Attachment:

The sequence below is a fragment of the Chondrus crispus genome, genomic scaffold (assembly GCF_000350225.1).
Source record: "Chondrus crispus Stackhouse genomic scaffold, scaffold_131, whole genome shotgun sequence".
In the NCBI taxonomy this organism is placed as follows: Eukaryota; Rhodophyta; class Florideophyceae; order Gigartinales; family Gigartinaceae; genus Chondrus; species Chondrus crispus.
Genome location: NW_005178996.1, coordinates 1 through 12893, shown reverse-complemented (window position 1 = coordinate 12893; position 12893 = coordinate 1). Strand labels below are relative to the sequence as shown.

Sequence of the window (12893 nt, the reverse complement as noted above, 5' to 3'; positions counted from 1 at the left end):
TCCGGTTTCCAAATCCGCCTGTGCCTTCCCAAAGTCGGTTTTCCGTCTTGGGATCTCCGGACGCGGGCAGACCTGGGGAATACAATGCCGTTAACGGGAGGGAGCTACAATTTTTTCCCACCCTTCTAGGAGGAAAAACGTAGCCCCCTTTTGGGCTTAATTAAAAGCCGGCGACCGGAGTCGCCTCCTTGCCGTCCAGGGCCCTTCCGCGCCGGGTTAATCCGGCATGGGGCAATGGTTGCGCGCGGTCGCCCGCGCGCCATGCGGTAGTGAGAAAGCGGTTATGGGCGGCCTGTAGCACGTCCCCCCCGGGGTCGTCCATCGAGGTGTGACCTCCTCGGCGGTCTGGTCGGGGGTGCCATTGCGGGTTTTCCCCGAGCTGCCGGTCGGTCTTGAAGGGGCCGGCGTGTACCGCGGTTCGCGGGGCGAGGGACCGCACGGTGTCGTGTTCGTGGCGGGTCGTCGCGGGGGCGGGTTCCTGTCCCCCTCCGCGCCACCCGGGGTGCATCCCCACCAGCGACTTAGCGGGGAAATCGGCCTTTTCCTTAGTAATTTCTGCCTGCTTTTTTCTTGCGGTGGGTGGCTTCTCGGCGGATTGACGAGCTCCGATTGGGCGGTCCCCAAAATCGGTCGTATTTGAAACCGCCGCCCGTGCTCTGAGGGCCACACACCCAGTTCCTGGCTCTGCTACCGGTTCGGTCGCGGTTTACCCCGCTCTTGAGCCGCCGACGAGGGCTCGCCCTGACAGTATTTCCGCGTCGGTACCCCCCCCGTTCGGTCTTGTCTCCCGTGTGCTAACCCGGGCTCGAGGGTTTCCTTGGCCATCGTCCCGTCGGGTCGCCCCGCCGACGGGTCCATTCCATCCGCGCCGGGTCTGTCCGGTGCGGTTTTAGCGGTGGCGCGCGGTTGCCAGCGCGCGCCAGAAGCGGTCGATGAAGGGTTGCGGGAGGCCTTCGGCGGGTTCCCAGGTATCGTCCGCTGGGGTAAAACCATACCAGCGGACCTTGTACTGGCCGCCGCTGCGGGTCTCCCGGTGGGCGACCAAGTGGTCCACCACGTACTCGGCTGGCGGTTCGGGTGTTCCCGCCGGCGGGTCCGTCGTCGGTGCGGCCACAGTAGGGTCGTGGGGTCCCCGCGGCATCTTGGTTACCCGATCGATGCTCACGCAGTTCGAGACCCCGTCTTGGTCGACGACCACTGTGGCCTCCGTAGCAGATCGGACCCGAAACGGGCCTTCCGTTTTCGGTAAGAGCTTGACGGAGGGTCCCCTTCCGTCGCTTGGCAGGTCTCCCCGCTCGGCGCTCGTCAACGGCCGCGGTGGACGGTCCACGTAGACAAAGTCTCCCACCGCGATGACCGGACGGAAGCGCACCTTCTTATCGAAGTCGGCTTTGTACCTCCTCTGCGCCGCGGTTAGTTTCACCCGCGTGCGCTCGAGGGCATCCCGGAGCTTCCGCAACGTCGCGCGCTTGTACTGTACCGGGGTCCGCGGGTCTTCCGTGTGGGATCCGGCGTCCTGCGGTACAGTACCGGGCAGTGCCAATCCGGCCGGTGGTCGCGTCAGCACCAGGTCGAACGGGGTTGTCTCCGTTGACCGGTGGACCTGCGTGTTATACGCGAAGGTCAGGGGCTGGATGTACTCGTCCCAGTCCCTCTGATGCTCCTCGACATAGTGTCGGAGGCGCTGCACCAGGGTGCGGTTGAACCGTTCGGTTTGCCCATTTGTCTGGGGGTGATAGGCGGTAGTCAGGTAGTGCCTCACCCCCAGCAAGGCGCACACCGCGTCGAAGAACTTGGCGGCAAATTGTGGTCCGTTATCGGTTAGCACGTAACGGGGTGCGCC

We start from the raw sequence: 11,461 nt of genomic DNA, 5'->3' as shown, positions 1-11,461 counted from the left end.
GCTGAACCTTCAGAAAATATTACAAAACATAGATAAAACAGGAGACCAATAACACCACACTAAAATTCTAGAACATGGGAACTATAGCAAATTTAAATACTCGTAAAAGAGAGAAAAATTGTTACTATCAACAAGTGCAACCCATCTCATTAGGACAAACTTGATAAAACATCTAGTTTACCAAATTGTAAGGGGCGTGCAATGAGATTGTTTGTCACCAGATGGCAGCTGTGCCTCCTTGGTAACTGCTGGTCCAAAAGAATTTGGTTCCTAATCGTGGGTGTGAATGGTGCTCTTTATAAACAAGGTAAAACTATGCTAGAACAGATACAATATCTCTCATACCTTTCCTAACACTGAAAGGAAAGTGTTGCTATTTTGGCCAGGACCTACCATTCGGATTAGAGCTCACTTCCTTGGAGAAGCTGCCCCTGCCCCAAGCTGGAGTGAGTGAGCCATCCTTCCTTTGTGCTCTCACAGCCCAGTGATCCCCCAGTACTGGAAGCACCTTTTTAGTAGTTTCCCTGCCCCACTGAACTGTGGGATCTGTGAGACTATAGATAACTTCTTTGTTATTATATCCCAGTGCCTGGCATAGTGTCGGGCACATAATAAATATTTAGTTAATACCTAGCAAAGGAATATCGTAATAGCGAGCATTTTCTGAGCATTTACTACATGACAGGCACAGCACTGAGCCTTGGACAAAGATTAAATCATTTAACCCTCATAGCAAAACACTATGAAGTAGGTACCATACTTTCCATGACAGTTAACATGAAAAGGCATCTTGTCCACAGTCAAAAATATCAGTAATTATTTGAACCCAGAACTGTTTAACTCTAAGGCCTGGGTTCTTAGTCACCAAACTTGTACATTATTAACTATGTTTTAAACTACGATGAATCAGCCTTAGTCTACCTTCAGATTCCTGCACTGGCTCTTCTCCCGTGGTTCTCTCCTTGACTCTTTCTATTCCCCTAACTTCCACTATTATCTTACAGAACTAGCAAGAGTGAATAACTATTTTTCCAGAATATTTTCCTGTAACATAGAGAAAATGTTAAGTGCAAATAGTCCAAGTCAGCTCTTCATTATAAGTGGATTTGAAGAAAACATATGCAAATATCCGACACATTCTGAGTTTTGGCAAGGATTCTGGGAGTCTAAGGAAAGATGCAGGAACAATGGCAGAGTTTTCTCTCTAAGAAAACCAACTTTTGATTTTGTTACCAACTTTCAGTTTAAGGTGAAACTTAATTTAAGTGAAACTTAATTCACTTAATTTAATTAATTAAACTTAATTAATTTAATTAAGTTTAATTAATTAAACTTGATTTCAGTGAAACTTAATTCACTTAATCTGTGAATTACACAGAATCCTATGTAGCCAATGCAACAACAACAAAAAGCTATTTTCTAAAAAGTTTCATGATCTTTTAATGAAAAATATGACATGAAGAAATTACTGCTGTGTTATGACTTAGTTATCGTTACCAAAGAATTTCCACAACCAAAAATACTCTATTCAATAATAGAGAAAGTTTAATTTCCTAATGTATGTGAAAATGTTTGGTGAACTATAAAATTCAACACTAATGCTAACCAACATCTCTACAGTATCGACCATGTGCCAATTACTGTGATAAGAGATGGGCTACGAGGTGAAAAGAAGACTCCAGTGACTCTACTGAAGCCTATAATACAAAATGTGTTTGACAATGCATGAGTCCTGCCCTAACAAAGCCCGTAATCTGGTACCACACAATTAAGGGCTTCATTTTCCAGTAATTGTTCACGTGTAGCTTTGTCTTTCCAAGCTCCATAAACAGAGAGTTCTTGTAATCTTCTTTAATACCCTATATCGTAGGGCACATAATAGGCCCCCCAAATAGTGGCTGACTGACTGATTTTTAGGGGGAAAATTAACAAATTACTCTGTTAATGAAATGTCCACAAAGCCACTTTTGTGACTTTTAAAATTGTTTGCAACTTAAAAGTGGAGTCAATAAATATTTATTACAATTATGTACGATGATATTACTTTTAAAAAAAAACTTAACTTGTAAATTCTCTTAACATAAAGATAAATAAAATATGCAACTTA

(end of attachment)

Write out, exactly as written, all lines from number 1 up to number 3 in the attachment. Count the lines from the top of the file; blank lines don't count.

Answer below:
The sequence below is a fragment of the Chondrus crispus genome, genomic scaffold (assembly GCF_000350225.1).
Source record: "Chondrus crispus Stackhouse genomic scaffold, scaffold_131, whole genome shotgun sequence".
In the NCBI taxonomy this organism is placed as follows: Eukaryota; Rhodophyta; class Florideophyceae; order Gigartinales; family Gigartinaceae; genus Chondrus; species Chondrus crispus.